Encounter's real coup, however, was securing the paperback rights to "The Dream and the Nightmare: The Sixties' Legacy to the Underclass," a 1993 book by City Journal editor Myron Magnet, which Republican presidential candidate George W. Bush credits with helping inspire his "compassionate conservative" philosophy.

Asked by the Wall Street Journal which book, other than the Bible, was most important to him, the Texas governor answered, " 'The Dream and the Nightmare' by Myron Magnet crystallized for me the impact the failed culture of the sixties had on our values and society. It helped create dependency on government, undermine family, and eroded values which had stood the test of time and which are critical if we want a decent and hopeful tomorrow for every single American."

"The Dream and the Nightmare" was "hit by lightning" due to Mr. Bush's endorsement, Mr. Collier says, adding that the original publisher, New York-based William Morrow & Co., "was commercially short-sighted … to let it go out of print."

Still, he says, "This is a book that should be in print, regardless of whether it has this big boost from Bush's statement. It's arguably one of the three or four most important books ever written about the sixties and their destructive impact on the country."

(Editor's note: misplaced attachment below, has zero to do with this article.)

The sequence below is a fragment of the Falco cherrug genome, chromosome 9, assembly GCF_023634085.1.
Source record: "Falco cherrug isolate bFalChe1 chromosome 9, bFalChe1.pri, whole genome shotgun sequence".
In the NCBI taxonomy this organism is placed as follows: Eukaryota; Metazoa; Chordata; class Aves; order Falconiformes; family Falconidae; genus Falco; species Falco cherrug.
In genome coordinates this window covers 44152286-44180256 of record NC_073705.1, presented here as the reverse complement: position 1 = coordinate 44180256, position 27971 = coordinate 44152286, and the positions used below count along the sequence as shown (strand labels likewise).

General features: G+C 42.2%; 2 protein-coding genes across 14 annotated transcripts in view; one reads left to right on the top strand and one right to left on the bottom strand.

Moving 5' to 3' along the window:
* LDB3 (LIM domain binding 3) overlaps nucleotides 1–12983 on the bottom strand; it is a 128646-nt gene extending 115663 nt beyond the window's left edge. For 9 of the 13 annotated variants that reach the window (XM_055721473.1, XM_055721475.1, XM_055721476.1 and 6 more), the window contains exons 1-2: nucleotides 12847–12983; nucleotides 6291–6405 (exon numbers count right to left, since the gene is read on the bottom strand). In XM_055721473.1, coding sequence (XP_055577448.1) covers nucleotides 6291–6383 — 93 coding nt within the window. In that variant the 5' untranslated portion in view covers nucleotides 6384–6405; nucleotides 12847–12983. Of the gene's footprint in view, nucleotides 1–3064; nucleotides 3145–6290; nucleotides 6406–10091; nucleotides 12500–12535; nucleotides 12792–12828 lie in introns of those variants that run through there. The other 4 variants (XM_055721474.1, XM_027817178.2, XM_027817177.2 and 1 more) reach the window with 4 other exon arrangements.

Mr. Collier, 60, knows that impact firsthand. A leader of the radical student movement at the University of California at Berkeley, he became editor of the left-wing magazine Ramparts. He and colleague David Horowitz collaborated on a series of biographies, including the Rockefeller and Kennedy families. Ultimately, they fell out with their radical past.

While Mr. Collier is a conservative, he says that the problem in publishing today is not a matter of political issues.

"The crisis is one of serious books. We live in a publishing culture that has become addicted to celebrity biographies, this sort of kitschy stuff that sells easily in this country… . It's the vulgarization of the culture and trivialization of the publishing culture that is the problem as I see it, rather than some sort of left-wing hegemony," he says.

So far, Mr. Collier says, Encounter has done well, selling 20,000 copies of Mr. Connerly's "Creating Equal" and 15,000 copies of Mr. Kimball's "The Long March." But Encounter's slogan "Promoting intelligent debate" signals the kind of mission Mr. Collier has in mind.

He cites "Against All Hope," Cuban dissident Armando Valladares' account of 20 years in Fidel Castro's Cuban political prisons, as an example of Encounter's mission. Originally published by Knopf, Mr. Valladares' book was out of print until Encounter secured the paperback rights.

"For that book to be out of print is like 'Darkness at Noon' being out of print," Mr. Collier says. "It's particularly important now as we re-orient ourselves toward Cuba in a new administration. It's ridiculous that that book should ever be out of print. That story should never be forgotten [as] life in the tropical gulag."

Keeping important books in print is one of Encounter's major commitments, Mr. Collier says.

"What is kept in print, it becomes part of our collective memory," he says. "It's important to build a publishing house that has a solid backlist that you're committed to keeping in print. A backlist is sort of the spinal column of a publishing house, so you're not just publishing in a slash-and-burn fashion for today. You're making a commitment to keep an idea in circulation."